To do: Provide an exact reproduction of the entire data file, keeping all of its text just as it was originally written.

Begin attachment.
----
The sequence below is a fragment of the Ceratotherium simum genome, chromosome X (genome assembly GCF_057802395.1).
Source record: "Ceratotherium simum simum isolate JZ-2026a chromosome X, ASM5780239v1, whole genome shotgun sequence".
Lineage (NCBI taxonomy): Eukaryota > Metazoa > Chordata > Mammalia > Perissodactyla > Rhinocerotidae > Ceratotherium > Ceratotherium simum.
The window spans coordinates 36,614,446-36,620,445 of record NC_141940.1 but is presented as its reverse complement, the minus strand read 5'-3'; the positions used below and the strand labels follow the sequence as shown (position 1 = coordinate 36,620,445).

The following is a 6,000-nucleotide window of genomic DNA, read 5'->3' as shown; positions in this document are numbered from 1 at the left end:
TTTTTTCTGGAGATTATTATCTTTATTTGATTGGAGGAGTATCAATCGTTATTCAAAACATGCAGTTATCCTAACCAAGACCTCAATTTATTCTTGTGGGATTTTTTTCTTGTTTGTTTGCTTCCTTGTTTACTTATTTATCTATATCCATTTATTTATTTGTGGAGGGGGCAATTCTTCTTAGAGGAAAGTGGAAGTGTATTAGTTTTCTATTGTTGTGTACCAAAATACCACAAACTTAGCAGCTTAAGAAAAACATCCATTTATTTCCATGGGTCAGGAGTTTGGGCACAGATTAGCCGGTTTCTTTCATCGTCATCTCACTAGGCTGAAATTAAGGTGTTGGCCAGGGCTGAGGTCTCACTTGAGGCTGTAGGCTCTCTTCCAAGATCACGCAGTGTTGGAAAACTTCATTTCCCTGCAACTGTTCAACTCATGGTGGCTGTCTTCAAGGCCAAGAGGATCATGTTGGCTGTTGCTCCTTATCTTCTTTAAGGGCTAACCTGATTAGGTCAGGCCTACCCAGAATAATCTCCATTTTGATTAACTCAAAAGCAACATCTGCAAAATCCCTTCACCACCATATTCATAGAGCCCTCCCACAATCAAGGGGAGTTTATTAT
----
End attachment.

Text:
The sequence below is a fragment of the Ceratotherium simum genome, chromosome X (genome assembly GCF_057802395.1).
Source record: "Ceratotherium simum simum isolate JZ-2026a chromosome X, ASM5780239v1, whole genome shotgun sequence".
Lineage (NCBI taxonomy): Eukaryota > Metazoa > Chordata > Mammalia > Perissodactyla > Rhinocerotidae > Ceratotherium > Ceratotherium simum.
The window spans coordinates 36,614,446-36,620,445 of record NC_141940.1 but is presented as its reverse complement, the minus strand read 5'-3'; the positions used below and the strand labels follow the sequence as shown (position 1 = coordinate 36,620,445).

The following is a 6,000-nucleotide window of genomic DNA, read 5'->3' as shown; positions in this document are numbered from 1 at the left end:
TTTTTTCTGGAGATTATTATCTTTATTTGATTGGAGGAGTATCAATCGTTATTCAAAACATGCAGTTATCCTAACCAAGACCTCAATTTATTCTTGTGGGATTTTTTTCTTGTTTGTTTGCTTCCTTGTTTACTTATTTATCTATATCCATTTATTTATTTGTGGAGGGGGCAATTCTTCTTAGAGGAAAGTGGAAGTGTATTAGTTTTCTATTGTTGTGTACCAAAATACCACAAACTTAGCAGCTTAAGAAAAACATCCATTTATTTCCATGGGTCAGGAGTTTGGGCACAGATTAGCCGGTTTCTTTCATCGTCATCTCACTAGGCTGAAATTAAGGTGTTGGCCAGGGCTGAGGTCTCACTTGAGGCTGTAGGCTCTCTTCCAAGATCACGCAGTGTTGGAAAACTTCATTTCCCTGCAACTGTTCAACTCATGGTGGCTGTCTTCAAGGCCAAGAGGATCATGTTGGCTGTTGCTCCTTATCTTCTTTAAGGGCTAACCTGATTAGGTCAGGCCTACCCAGAATAATCTCCATTTTGATTAACTCAAAAGCAACATCTGCAAAATCCCTTCACCACCATATTCATAGAGCCCTCCCACAATCAAGGGGAGTTTATTAT